Conjunctive Use Builds
Sustainability and Reliability
in the Sacramento Region
AS CALIFORNIA EMERGED FROM A MULTI-YEAR DROUGHT IN THE EARLY 1990s, the Sacramento region’s
water supplies and environmental resources were on an unsustainable path. Forecasts showed the area would
experience some of the fastest population growth in the state. The region was already heavily dependent upon the Lower
American River for drinking water supplies and projected to tap the river even more in the coming years. At the same
time, groundwater levels were declining steadily in some parts of Sacramento County, falling as much as 90 feet from
historic levels in the years following World War II, and contamination plumes were threatening groundwater as a viable
drinking water source.
By Rob Swartz and John Woodling
The 2014-15 drought hit the Sacramento region especially hard. Folsom Reservoir, the primary water supply source for 500,000 people,
fell to historic lows, demonstrating the vulnerability of relying on surface water. Photos courtesy of City of Sacramento.
From these times and conditions emerged the Water Forum,
an agreement among water managers, environmentalists and other
diverse stakeholders to balance the co-equal objectives of providing a
reliable and safe water supply for the Sacramento region’s long-term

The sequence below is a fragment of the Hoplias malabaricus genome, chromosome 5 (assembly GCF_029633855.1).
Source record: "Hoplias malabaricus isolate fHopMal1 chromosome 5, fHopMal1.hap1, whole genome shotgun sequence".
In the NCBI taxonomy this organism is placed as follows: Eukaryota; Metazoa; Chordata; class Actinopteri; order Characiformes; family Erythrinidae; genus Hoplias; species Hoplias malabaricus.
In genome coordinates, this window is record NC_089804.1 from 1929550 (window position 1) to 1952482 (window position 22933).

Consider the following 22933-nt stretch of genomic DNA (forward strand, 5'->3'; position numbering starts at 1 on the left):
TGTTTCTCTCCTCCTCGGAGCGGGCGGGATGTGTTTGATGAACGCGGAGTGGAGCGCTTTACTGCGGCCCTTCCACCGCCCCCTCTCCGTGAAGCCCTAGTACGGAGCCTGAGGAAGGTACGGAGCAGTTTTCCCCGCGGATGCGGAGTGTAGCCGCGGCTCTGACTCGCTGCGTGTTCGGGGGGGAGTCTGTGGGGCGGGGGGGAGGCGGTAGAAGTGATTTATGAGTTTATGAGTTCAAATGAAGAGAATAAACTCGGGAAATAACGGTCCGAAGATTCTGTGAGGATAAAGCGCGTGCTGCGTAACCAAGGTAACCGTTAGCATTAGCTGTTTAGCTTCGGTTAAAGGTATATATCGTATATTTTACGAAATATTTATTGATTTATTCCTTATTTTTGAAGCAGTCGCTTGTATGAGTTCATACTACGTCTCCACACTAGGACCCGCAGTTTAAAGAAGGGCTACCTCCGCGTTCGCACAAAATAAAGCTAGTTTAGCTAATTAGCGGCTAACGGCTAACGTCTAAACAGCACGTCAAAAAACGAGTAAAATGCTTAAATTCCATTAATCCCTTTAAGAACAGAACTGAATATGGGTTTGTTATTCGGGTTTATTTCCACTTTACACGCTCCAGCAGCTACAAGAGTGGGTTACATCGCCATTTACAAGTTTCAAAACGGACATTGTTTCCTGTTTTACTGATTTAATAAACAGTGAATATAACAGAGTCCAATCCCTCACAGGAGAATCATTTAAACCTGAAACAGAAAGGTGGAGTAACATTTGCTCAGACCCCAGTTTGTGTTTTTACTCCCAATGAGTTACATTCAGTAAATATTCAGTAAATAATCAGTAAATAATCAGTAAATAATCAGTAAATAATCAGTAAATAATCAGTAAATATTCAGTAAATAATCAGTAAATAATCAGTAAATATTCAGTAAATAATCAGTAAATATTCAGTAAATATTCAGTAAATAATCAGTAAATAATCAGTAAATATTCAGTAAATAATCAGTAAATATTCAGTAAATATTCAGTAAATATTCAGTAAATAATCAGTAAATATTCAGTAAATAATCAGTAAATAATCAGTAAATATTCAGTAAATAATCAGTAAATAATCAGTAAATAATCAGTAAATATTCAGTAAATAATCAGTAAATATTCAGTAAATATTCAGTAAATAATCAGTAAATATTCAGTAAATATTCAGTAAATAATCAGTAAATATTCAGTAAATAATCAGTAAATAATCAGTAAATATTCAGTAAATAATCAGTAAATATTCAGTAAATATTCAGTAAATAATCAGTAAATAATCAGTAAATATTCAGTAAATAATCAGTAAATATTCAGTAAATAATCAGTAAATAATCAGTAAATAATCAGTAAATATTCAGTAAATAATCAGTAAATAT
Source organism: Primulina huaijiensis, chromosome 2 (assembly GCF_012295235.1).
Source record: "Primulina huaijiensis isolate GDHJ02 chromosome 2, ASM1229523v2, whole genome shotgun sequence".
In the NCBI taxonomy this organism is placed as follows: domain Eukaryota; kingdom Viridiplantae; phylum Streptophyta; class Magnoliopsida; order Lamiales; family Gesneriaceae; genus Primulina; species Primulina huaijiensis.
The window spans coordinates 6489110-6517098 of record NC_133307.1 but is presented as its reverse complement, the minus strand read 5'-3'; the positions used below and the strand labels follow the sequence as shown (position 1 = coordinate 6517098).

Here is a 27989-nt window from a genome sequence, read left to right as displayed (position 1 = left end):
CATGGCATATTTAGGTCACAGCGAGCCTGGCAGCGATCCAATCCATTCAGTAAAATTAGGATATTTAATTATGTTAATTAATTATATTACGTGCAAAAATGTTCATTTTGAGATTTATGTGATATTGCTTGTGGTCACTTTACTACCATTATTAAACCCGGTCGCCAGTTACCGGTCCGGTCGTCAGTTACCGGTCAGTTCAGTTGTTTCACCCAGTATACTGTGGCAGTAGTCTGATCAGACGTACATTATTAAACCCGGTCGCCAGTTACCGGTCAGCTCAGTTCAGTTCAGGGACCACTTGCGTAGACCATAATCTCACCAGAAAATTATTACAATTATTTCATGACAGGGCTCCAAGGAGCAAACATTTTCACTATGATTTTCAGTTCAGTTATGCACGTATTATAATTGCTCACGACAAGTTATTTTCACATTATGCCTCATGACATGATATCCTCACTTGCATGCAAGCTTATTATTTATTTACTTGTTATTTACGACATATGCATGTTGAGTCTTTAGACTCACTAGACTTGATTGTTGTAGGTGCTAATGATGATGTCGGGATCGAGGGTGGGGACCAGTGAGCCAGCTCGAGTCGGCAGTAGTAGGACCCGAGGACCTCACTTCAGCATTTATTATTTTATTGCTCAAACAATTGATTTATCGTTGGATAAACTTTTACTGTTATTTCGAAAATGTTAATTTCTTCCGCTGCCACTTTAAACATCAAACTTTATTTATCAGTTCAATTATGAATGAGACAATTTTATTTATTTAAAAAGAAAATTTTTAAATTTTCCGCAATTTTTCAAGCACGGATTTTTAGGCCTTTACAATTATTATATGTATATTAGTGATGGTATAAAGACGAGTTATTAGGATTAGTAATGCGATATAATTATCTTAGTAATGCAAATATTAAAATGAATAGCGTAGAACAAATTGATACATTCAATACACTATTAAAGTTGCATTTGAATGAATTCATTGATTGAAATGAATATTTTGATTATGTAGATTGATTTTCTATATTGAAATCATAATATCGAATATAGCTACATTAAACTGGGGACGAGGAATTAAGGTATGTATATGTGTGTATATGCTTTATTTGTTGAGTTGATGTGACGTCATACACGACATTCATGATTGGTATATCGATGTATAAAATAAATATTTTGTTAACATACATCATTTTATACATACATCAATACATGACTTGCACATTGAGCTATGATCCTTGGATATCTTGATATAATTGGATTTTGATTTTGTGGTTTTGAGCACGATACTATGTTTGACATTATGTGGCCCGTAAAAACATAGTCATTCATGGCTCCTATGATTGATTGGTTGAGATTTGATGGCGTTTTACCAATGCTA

growth and economic health, and preserving the fishery, wildlife,
recreational and aesthetic values of the Lower American River.
Water Forum stakeholders identified the development of a
regional conjunctive use program as critical to achieving the co-equal
objectives. With conjunctive use, water providers use more surface
water during wet years, allowing the groundwater basin to recharge,
and more groundwater during dry years, allowing more surface
water to flow down the American River for fishery and wildlife.
Decades later, the Sacramento region’s conjunctive use
program has yielded dividends even beyond those imagined at its
formation. As local water managers embark on a new era in water
reliability planning, their vision for expanding conjunctive use with
groundwater banking is emerging as key to meeting the area’s future
water supply and environmental needs while providing benefits that
extend to others statewide.
Creating the Foundation for Conjunctive Use
The Sacramento region’s conjunctive use program was made
possible through the formation of two joint powers agencies: the
Sacramento Groundwater Authority (SGA) in 1998 to equitably
and sustainably manage groundwater in the northern portion of
Sacramento County and the Regional Water Authority (RWA) in
2001 to support 21 independent water suppliers serving two million
people in working collaboratively to integrate their water systems.